I’m Victoria, an American student interning at Reunion for three days. I am 15 and about to begin my third year of high school. I am part of an exchange program with Dayton, Ohio and Mostar, Bosnia and Herzegovina. This exchange is based on entrepreneurship, and business.
Dayton and BiH have made connections in the past which have formed a sister city connection between Dayton and Sarajevo. A teacher at the Dayton Regional STEM School came to BiH the summer of 2016 through this connection, and he got contacts through INTERA Technology Park in Mostar. This led to creating an exchange between students in both cities.
I found out about this exchange at my school, and I was immediately interested. I have never traveled out of the US before, and this was a way to finish an internship in a completely different way. I went to meetings about the trip, filled out applications, and interviewed to make sure I was right for the trip. When I found out I was going, I was excited, but I also wasn’t completely sure what I was doing, and my parents were worried about me going to a country known for war in the US.
We still had a lot to learn about the country, and its current situation. Because my teacher had previously come to BiH, and there are a few Bosnian and Herzegovinians in Dayton, we had access to people who were able to talk about the country, and they assured everyone that we would be safe. The fact that everyone was so worried about it being dangerous here made me realize how little we know about BiH in the US, especially because of the part Dayton played in the war.
Politics here are one thing, but the personal culture, and direct relationships are not what people believe them to be.
After months of waiting, planning, and excitement, it was time for the group of six Bosnian and Herzegovinians to arrive in Dayton. They spent 20 days in Dayton staying with families in the area. We did just about everything you can do in Dayton throughout their trip. The most important part was the class we all took at an organization called The Entrepreneurs Center. We spent 11 days building a startup company then, pitching it to investors in the Dayton area. Everyone enjoyed themselves and learned a lot about business. We also made lifelong friendships and learned more about Dayton.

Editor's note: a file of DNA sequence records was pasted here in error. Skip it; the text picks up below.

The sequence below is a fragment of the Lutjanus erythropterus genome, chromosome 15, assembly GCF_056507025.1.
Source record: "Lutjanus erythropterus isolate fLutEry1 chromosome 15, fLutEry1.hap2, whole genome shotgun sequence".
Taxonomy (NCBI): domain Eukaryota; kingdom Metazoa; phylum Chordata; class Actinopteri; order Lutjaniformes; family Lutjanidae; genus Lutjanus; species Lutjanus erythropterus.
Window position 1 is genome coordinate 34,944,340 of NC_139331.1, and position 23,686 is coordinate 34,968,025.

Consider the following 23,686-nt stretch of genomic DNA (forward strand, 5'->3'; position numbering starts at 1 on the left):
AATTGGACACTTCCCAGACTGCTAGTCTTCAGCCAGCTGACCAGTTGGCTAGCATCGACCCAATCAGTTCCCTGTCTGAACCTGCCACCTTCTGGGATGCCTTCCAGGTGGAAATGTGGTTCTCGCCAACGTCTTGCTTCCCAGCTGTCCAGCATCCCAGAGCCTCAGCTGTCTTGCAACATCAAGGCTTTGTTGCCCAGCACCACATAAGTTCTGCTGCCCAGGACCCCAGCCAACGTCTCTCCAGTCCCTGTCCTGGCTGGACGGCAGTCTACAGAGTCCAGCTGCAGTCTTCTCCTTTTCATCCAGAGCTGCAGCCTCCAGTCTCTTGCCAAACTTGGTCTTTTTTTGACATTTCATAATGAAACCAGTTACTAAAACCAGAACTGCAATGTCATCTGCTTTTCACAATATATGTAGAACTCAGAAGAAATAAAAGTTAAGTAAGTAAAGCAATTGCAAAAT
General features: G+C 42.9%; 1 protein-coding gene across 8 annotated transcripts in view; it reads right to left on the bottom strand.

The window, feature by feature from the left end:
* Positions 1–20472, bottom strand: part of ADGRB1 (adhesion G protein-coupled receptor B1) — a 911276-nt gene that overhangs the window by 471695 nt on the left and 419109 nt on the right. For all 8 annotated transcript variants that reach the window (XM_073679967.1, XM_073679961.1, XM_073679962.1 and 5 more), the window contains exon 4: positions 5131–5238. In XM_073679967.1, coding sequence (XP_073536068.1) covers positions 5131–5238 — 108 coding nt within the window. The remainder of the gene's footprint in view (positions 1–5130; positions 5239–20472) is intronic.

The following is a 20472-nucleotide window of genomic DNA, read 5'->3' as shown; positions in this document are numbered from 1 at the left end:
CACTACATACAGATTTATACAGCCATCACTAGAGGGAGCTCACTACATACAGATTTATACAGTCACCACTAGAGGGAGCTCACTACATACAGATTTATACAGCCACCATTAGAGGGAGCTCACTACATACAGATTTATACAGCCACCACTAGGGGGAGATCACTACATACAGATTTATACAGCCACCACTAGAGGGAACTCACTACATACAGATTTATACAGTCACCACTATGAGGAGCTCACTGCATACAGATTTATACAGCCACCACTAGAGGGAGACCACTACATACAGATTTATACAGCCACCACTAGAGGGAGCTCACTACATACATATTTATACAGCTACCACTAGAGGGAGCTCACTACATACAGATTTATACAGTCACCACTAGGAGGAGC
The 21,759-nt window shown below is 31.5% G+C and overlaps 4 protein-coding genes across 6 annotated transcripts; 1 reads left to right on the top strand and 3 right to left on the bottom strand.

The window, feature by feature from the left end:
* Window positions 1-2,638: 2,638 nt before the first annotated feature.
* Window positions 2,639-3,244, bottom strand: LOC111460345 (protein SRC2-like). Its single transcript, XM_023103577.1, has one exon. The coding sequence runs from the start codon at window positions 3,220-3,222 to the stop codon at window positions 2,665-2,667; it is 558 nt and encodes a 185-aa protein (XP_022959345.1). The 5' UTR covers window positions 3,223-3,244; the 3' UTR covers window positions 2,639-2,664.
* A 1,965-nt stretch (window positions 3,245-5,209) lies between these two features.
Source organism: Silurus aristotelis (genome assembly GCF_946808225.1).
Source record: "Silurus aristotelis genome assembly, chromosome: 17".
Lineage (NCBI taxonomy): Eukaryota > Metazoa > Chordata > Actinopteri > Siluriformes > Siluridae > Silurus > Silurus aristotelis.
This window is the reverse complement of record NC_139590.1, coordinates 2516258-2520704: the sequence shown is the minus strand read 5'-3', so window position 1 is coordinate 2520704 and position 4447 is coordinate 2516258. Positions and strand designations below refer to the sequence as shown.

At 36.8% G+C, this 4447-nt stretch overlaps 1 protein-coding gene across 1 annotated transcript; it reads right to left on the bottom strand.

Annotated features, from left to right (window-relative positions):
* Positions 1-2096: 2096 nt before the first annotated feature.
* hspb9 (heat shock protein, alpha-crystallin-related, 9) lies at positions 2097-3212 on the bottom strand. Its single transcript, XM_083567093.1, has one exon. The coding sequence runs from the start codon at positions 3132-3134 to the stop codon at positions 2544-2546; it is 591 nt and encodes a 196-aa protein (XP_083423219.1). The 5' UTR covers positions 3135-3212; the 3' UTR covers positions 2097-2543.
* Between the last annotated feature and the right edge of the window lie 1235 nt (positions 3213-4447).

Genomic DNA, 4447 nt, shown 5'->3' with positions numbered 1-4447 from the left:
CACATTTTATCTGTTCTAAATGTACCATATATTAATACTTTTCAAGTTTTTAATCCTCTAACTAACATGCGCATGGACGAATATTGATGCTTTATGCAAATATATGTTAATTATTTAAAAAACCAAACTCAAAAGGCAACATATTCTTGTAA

The day after the Bosnian and Herzegovinians left Dayton, it was time for our group to leave for BiH. We stayed in Dubrovnik for the first night then, made the drive up to Mostar. The first thing you notice when driving is that Dayton doesn’t have any mountains. I was blown away by the view the entire car ride. At this point, I’m about eight days into this trip, and I still go to take pictures out the car window in the mountains.
The other thing I learned quickly was that the food here is amazing. We stopped at a restaurant along the way, and probably had the best meal of our entire lives and they continued to get better somehow. We’ve all tried many traditional meals here including Ćevapi , burek, pizza, pancakes, and fresh pastries. There is one big difference with restaurants here versus the ones in America. In BiH, all restaurants have Bosnian food, while in America, restaurants have food from different cultures. You can always go get Italian or Mexican or Chinese food there, but I’m not complaining about constantly eating Bosnian food.
The other thing I learned quickly was that the food here is amazing.
The thing you never notice is the situation everyone is worried about. Every person I’ve met in BiH has been welcoming, and respectful to us and each other. There is not tension between the ethnic sides at a personal level in Mostar, or any city I’ve seen. Politics here are one thing, but the personal culture, and direct relationships are not what people believe them to be. I can’t say that I’m surprised by that, but I know others in the US will be when I tell them.
My time in BiH has been the best time of my life, will open many doors for my future, and I hope it inspires other’s to come visit this beautiful country. I will make the most of my last few days here and cannot wait to return.
I hope this experience continues for years to come, and I want to thank everyone that helped make it happen, including INTERA Technology Park, Telemach, and especially Reunion for letting me write this piece.